Several pharmacological tools targeting glutamatergic signaling induce antinociceptive and/or anxiolytic effects in inflammation, presumably by inhibiting the upregulation of GluR1, NR2A, and NR2B in the ACC, as well as by reducing microglia and astrocyte activation and the induction of proinflammatory cytokines [261,262,263]. However, since these potential drugs are so far not directly applied to the ACC, accounting for other effects is challenging and more specific approaches are necessary to target specific neuron populations and their locations within defined brain regions to provide more mechanistic understanding. As a novel and possibly more selective approach intracranial injection of miR-539 mimics reduces NR2B expression and attenuates mechanical hypersensitivity, indicating that microRNAs may be of potential use to target specific genes in neuronal subpopulations in the brain for therapeutic purposes [232].

6.2. Gamma-Aminobutyric Acid (GABA)

In the mammalian brain, GABA is synthesized primarily from glutamate, loaded into synaptic vesicles by a vesicular neurotransmitter transporter (VGAT) and released from synaptic terminals mainly of local inhibitory neurons in a calcium-dependent manner. Ionotropic GABAA receptors carry chloride, however, whereas GABAA receptors normally are composed of combinations of several subunit types, GABAA-ρ receptors are composed of only ρ-subunits [264]. Metabotropic GABAB receptors are associated with G proteins (for review see [265]). Chronic pain leads to an increased input onto mPFC GABAergic interneurons that can inhibit pyramidal neurons, which in turn shuts down the descending inhibitory efferent pathways [26,88,160]. An example is the input from the thalamic paraventricular nucleus to inhibitory neurons of the mPFC, which is enhanced in a rat model of visceral pain [170]. Correspondingly, inhibition of this input attenuates pain through descending pain modulation. Inflammatory pain induces a BLA driven increase in levels of GABA in the PrL, resulting in reduced excitability of pyramidal neurons, and application of the GABAA receptor blocker bicuculline reverses inflammatory mechanical hypersensitivity [211]. Additionally, neuropathy deactivates PrL pyramidal neurons as a result of a feed-forward inhibition via FS-PV+ GABAergic interneurons, and optogenetic inhibition or activation of inhibitory circuits in the mPFC alleviates pain or increases the nocifensive behavior [88,160].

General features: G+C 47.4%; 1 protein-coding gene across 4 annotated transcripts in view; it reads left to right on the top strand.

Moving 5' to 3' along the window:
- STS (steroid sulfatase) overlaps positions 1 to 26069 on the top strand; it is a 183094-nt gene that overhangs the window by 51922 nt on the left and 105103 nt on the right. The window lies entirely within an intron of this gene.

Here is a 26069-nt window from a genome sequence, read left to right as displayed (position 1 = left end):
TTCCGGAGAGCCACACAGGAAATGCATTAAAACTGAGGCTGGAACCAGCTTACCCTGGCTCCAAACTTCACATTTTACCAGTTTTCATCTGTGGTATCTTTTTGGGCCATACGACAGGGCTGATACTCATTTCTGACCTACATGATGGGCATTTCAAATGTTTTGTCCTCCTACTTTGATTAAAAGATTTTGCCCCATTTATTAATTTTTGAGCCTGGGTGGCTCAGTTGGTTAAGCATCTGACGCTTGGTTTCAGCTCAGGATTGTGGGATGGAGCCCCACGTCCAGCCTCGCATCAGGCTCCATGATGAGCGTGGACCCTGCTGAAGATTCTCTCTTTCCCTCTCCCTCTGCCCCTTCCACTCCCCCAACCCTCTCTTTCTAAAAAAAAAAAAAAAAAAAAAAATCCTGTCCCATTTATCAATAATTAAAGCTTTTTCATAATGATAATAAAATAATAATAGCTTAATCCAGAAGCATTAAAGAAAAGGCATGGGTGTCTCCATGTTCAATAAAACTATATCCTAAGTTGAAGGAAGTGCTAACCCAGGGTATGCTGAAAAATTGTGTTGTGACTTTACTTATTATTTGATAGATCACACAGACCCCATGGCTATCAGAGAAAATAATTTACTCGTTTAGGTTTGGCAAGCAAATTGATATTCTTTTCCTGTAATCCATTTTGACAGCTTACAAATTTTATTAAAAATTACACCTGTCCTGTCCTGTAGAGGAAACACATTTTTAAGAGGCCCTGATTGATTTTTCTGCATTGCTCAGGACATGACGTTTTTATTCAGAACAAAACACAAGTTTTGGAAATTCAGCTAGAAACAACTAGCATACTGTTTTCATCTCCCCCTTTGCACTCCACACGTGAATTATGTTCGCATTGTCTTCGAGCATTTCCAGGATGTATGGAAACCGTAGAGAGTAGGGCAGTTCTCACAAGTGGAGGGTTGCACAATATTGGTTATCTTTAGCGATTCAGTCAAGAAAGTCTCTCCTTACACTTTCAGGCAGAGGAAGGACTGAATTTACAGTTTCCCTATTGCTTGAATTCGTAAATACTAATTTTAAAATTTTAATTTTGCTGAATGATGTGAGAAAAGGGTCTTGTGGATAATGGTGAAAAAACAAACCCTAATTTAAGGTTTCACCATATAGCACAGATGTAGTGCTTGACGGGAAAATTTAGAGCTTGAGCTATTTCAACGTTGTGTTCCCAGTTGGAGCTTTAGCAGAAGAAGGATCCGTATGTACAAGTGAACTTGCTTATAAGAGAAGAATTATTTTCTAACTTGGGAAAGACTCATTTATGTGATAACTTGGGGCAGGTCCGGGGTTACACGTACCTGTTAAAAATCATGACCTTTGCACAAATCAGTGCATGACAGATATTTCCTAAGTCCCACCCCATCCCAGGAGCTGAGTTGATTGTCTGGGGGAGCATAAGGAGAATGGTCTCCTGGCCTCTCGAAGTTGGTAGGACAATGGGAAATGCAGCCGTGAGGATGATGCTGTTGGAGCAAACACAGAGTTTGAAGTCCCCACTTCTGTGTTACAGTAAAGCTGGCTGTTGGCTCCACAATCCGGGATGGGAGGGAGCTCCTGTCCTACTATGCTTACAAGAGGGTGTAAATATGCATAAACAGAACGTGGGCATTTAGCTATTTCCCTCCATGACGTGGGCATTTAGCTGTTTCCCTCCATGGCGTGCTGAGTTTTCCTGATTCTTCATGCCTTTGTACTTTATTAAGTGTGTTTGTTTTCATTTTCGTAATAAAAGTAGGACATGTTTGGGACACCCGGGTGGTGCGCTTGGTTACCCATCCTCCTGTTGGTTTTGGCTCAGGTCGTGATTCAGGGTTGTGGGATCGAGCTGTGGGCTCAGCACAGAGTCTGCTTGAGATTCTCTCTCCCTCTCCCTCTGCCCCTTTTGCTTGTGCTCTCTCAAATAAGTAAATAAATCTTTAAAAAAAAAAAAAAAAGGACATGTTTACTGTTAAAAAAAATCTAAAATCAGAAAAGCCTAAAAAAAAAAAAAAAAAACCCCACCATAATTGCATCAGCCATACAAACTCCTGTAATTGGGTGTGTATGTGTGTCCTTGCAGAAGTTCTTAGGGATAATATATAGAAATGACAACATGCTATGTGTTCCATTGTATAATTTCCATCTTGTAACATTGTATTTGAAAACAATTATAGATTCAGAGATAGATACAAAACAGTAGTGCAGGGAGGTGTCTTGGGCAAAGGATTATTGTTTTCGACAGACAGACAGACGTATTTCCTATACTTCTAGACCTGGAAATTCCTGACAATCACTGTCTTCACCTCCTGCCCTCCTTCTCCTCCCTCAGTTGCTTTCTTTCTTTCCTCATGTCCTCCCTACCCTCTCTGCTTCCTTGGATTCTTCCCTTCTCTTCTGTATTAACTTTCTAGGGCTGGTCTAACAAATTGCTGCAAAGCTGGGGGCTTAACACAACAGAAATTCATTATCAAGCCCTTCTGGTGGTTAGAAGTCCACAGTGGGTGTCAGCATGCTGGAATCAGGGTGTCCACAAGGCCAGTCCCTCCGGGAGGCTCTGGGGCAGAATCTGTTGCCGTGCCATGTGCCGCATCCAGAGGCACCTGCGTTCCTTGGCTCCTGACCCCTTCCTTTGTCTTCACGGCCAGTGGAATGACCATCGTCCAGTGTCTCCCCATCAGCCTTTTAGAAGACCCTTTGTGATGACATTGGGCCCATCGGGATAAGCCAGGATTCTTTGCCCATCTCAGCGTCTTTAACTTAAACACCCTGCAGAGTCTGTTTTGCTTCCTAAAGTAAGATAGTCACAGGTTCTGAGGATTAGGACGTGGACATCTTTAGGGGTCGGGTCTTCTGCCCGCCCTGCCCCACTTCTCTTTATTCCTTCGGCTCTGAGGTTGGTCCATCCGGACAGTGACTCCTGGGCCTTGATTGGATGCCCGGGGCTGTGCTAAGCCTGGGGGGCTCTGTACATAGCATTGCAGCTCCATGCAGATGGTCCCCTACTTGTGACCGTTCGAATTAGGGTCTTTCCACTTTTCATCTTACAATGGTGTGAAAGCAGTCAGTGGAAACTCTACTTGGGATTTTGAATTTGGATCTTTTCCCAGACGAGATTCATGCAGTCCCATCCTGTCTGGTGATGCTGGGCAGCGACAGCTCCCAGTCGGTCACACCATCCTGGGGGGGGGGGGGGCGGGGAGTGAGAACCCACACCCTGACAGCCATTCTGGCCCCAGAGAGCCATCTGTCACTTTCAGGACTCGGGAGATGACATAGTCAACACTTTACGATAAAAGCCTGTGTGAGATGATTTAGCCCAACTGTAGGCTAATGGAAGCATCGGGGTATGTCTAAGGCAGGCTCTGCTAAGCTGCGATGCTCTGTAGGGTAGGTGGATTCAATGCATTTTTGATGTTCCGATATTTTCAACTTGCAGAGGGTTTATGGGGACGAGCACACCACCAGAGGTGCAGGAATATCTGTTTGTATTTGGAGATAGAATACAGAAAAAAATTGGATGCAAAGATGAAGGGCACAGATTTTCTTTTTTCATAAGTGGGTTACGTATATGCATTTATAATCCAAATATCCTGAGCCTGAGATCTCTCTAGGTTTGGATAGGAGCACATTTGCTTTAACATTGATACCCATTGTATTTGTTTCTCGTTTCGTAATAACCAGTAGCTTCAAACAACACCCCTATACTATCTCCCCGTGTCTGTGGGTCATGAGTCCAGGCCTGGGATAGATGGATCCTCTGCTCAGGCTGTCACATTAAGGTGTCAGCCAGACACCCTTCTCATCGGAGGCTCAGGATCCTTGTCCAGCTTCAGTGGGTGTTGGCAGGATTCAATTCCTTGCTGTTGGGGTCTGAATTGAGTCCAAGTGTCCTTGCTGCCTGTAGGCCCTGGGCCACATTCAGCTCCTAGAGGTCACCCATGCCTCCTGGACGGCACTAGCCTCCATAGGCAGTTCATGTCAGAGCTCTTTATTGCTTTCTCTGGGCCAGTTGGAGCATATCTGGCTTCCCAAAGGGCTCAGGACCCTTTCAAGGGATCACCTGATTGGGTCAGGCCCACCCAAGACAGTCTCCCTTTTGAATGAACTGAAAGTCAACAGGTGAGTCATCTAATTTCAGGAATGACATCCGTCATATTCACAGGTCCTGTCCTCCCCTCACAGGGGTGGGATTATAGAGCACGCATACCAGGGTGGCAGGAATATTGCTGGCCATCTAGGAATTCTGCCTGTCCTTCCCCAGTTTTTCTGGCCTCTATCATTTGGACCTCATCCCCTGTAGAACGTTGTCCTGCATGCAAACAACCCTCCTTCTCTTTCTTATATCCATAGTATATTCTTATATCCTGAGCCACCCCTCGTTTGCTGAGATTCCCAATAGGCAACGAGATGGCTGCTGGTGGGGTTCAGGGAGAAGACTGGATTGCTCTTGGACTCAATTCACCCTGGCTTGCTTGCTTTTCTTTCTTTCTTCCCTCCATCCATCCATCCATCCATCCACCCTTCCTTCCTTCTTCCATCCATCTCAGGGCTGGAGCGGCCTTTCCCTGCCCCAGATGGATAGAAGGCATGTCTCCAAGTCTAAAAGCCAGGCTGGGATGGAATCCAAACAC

Neuropathic pain enhances the expression levels of GABA transporter-1 (GAT-1), GABAA subunits β2, β3, δ, and γ2, as well as GABAB subunit β2 in the ACC [266,267], and GABAA and GABAB receptors appear to target different components of neuropathic pain. Inhibition of GABAB in the ACC increases sensitivity to mechanical stimuli in naive animals, whereas activation ameliorates nerve injury-induced mechanical hypersensitivity [268]. Surprisingly, activation of GABAA receptors in PrL and IL increases mechanical but not thermal pain sensitivity [269]. In the rostral ACC, microinjection of GABAA but not GABAB agonists attenuates escape/avoidance behavior induced by nerve injury or peripheral inflammation, however without affecting mechanical hypersensitivity [270,271]. PrL GABAA receptor agonists impair the acquisition of formalin-induced aversive behavior, which suggests a specific role of PrL for affective pain processing [272].
As a consequence of peripheral inflammation, altered synaptic inhibitory transmission develops due to impairment of the GABAergic presynaptic vesicle membrane fusion machinery, which may explain decreased GABA transmission [147]. Finally, apoptosis of inhibitory GABAergic interneurons may occur as a consequence of peripheral nerve lesion and could add to the reduction in inhibitory/excitatory ACC connections as well as the gray matter loss associated with SNI-induced mechanical hypersensitivity [79,145,273].

6.3. Endogenous Opioids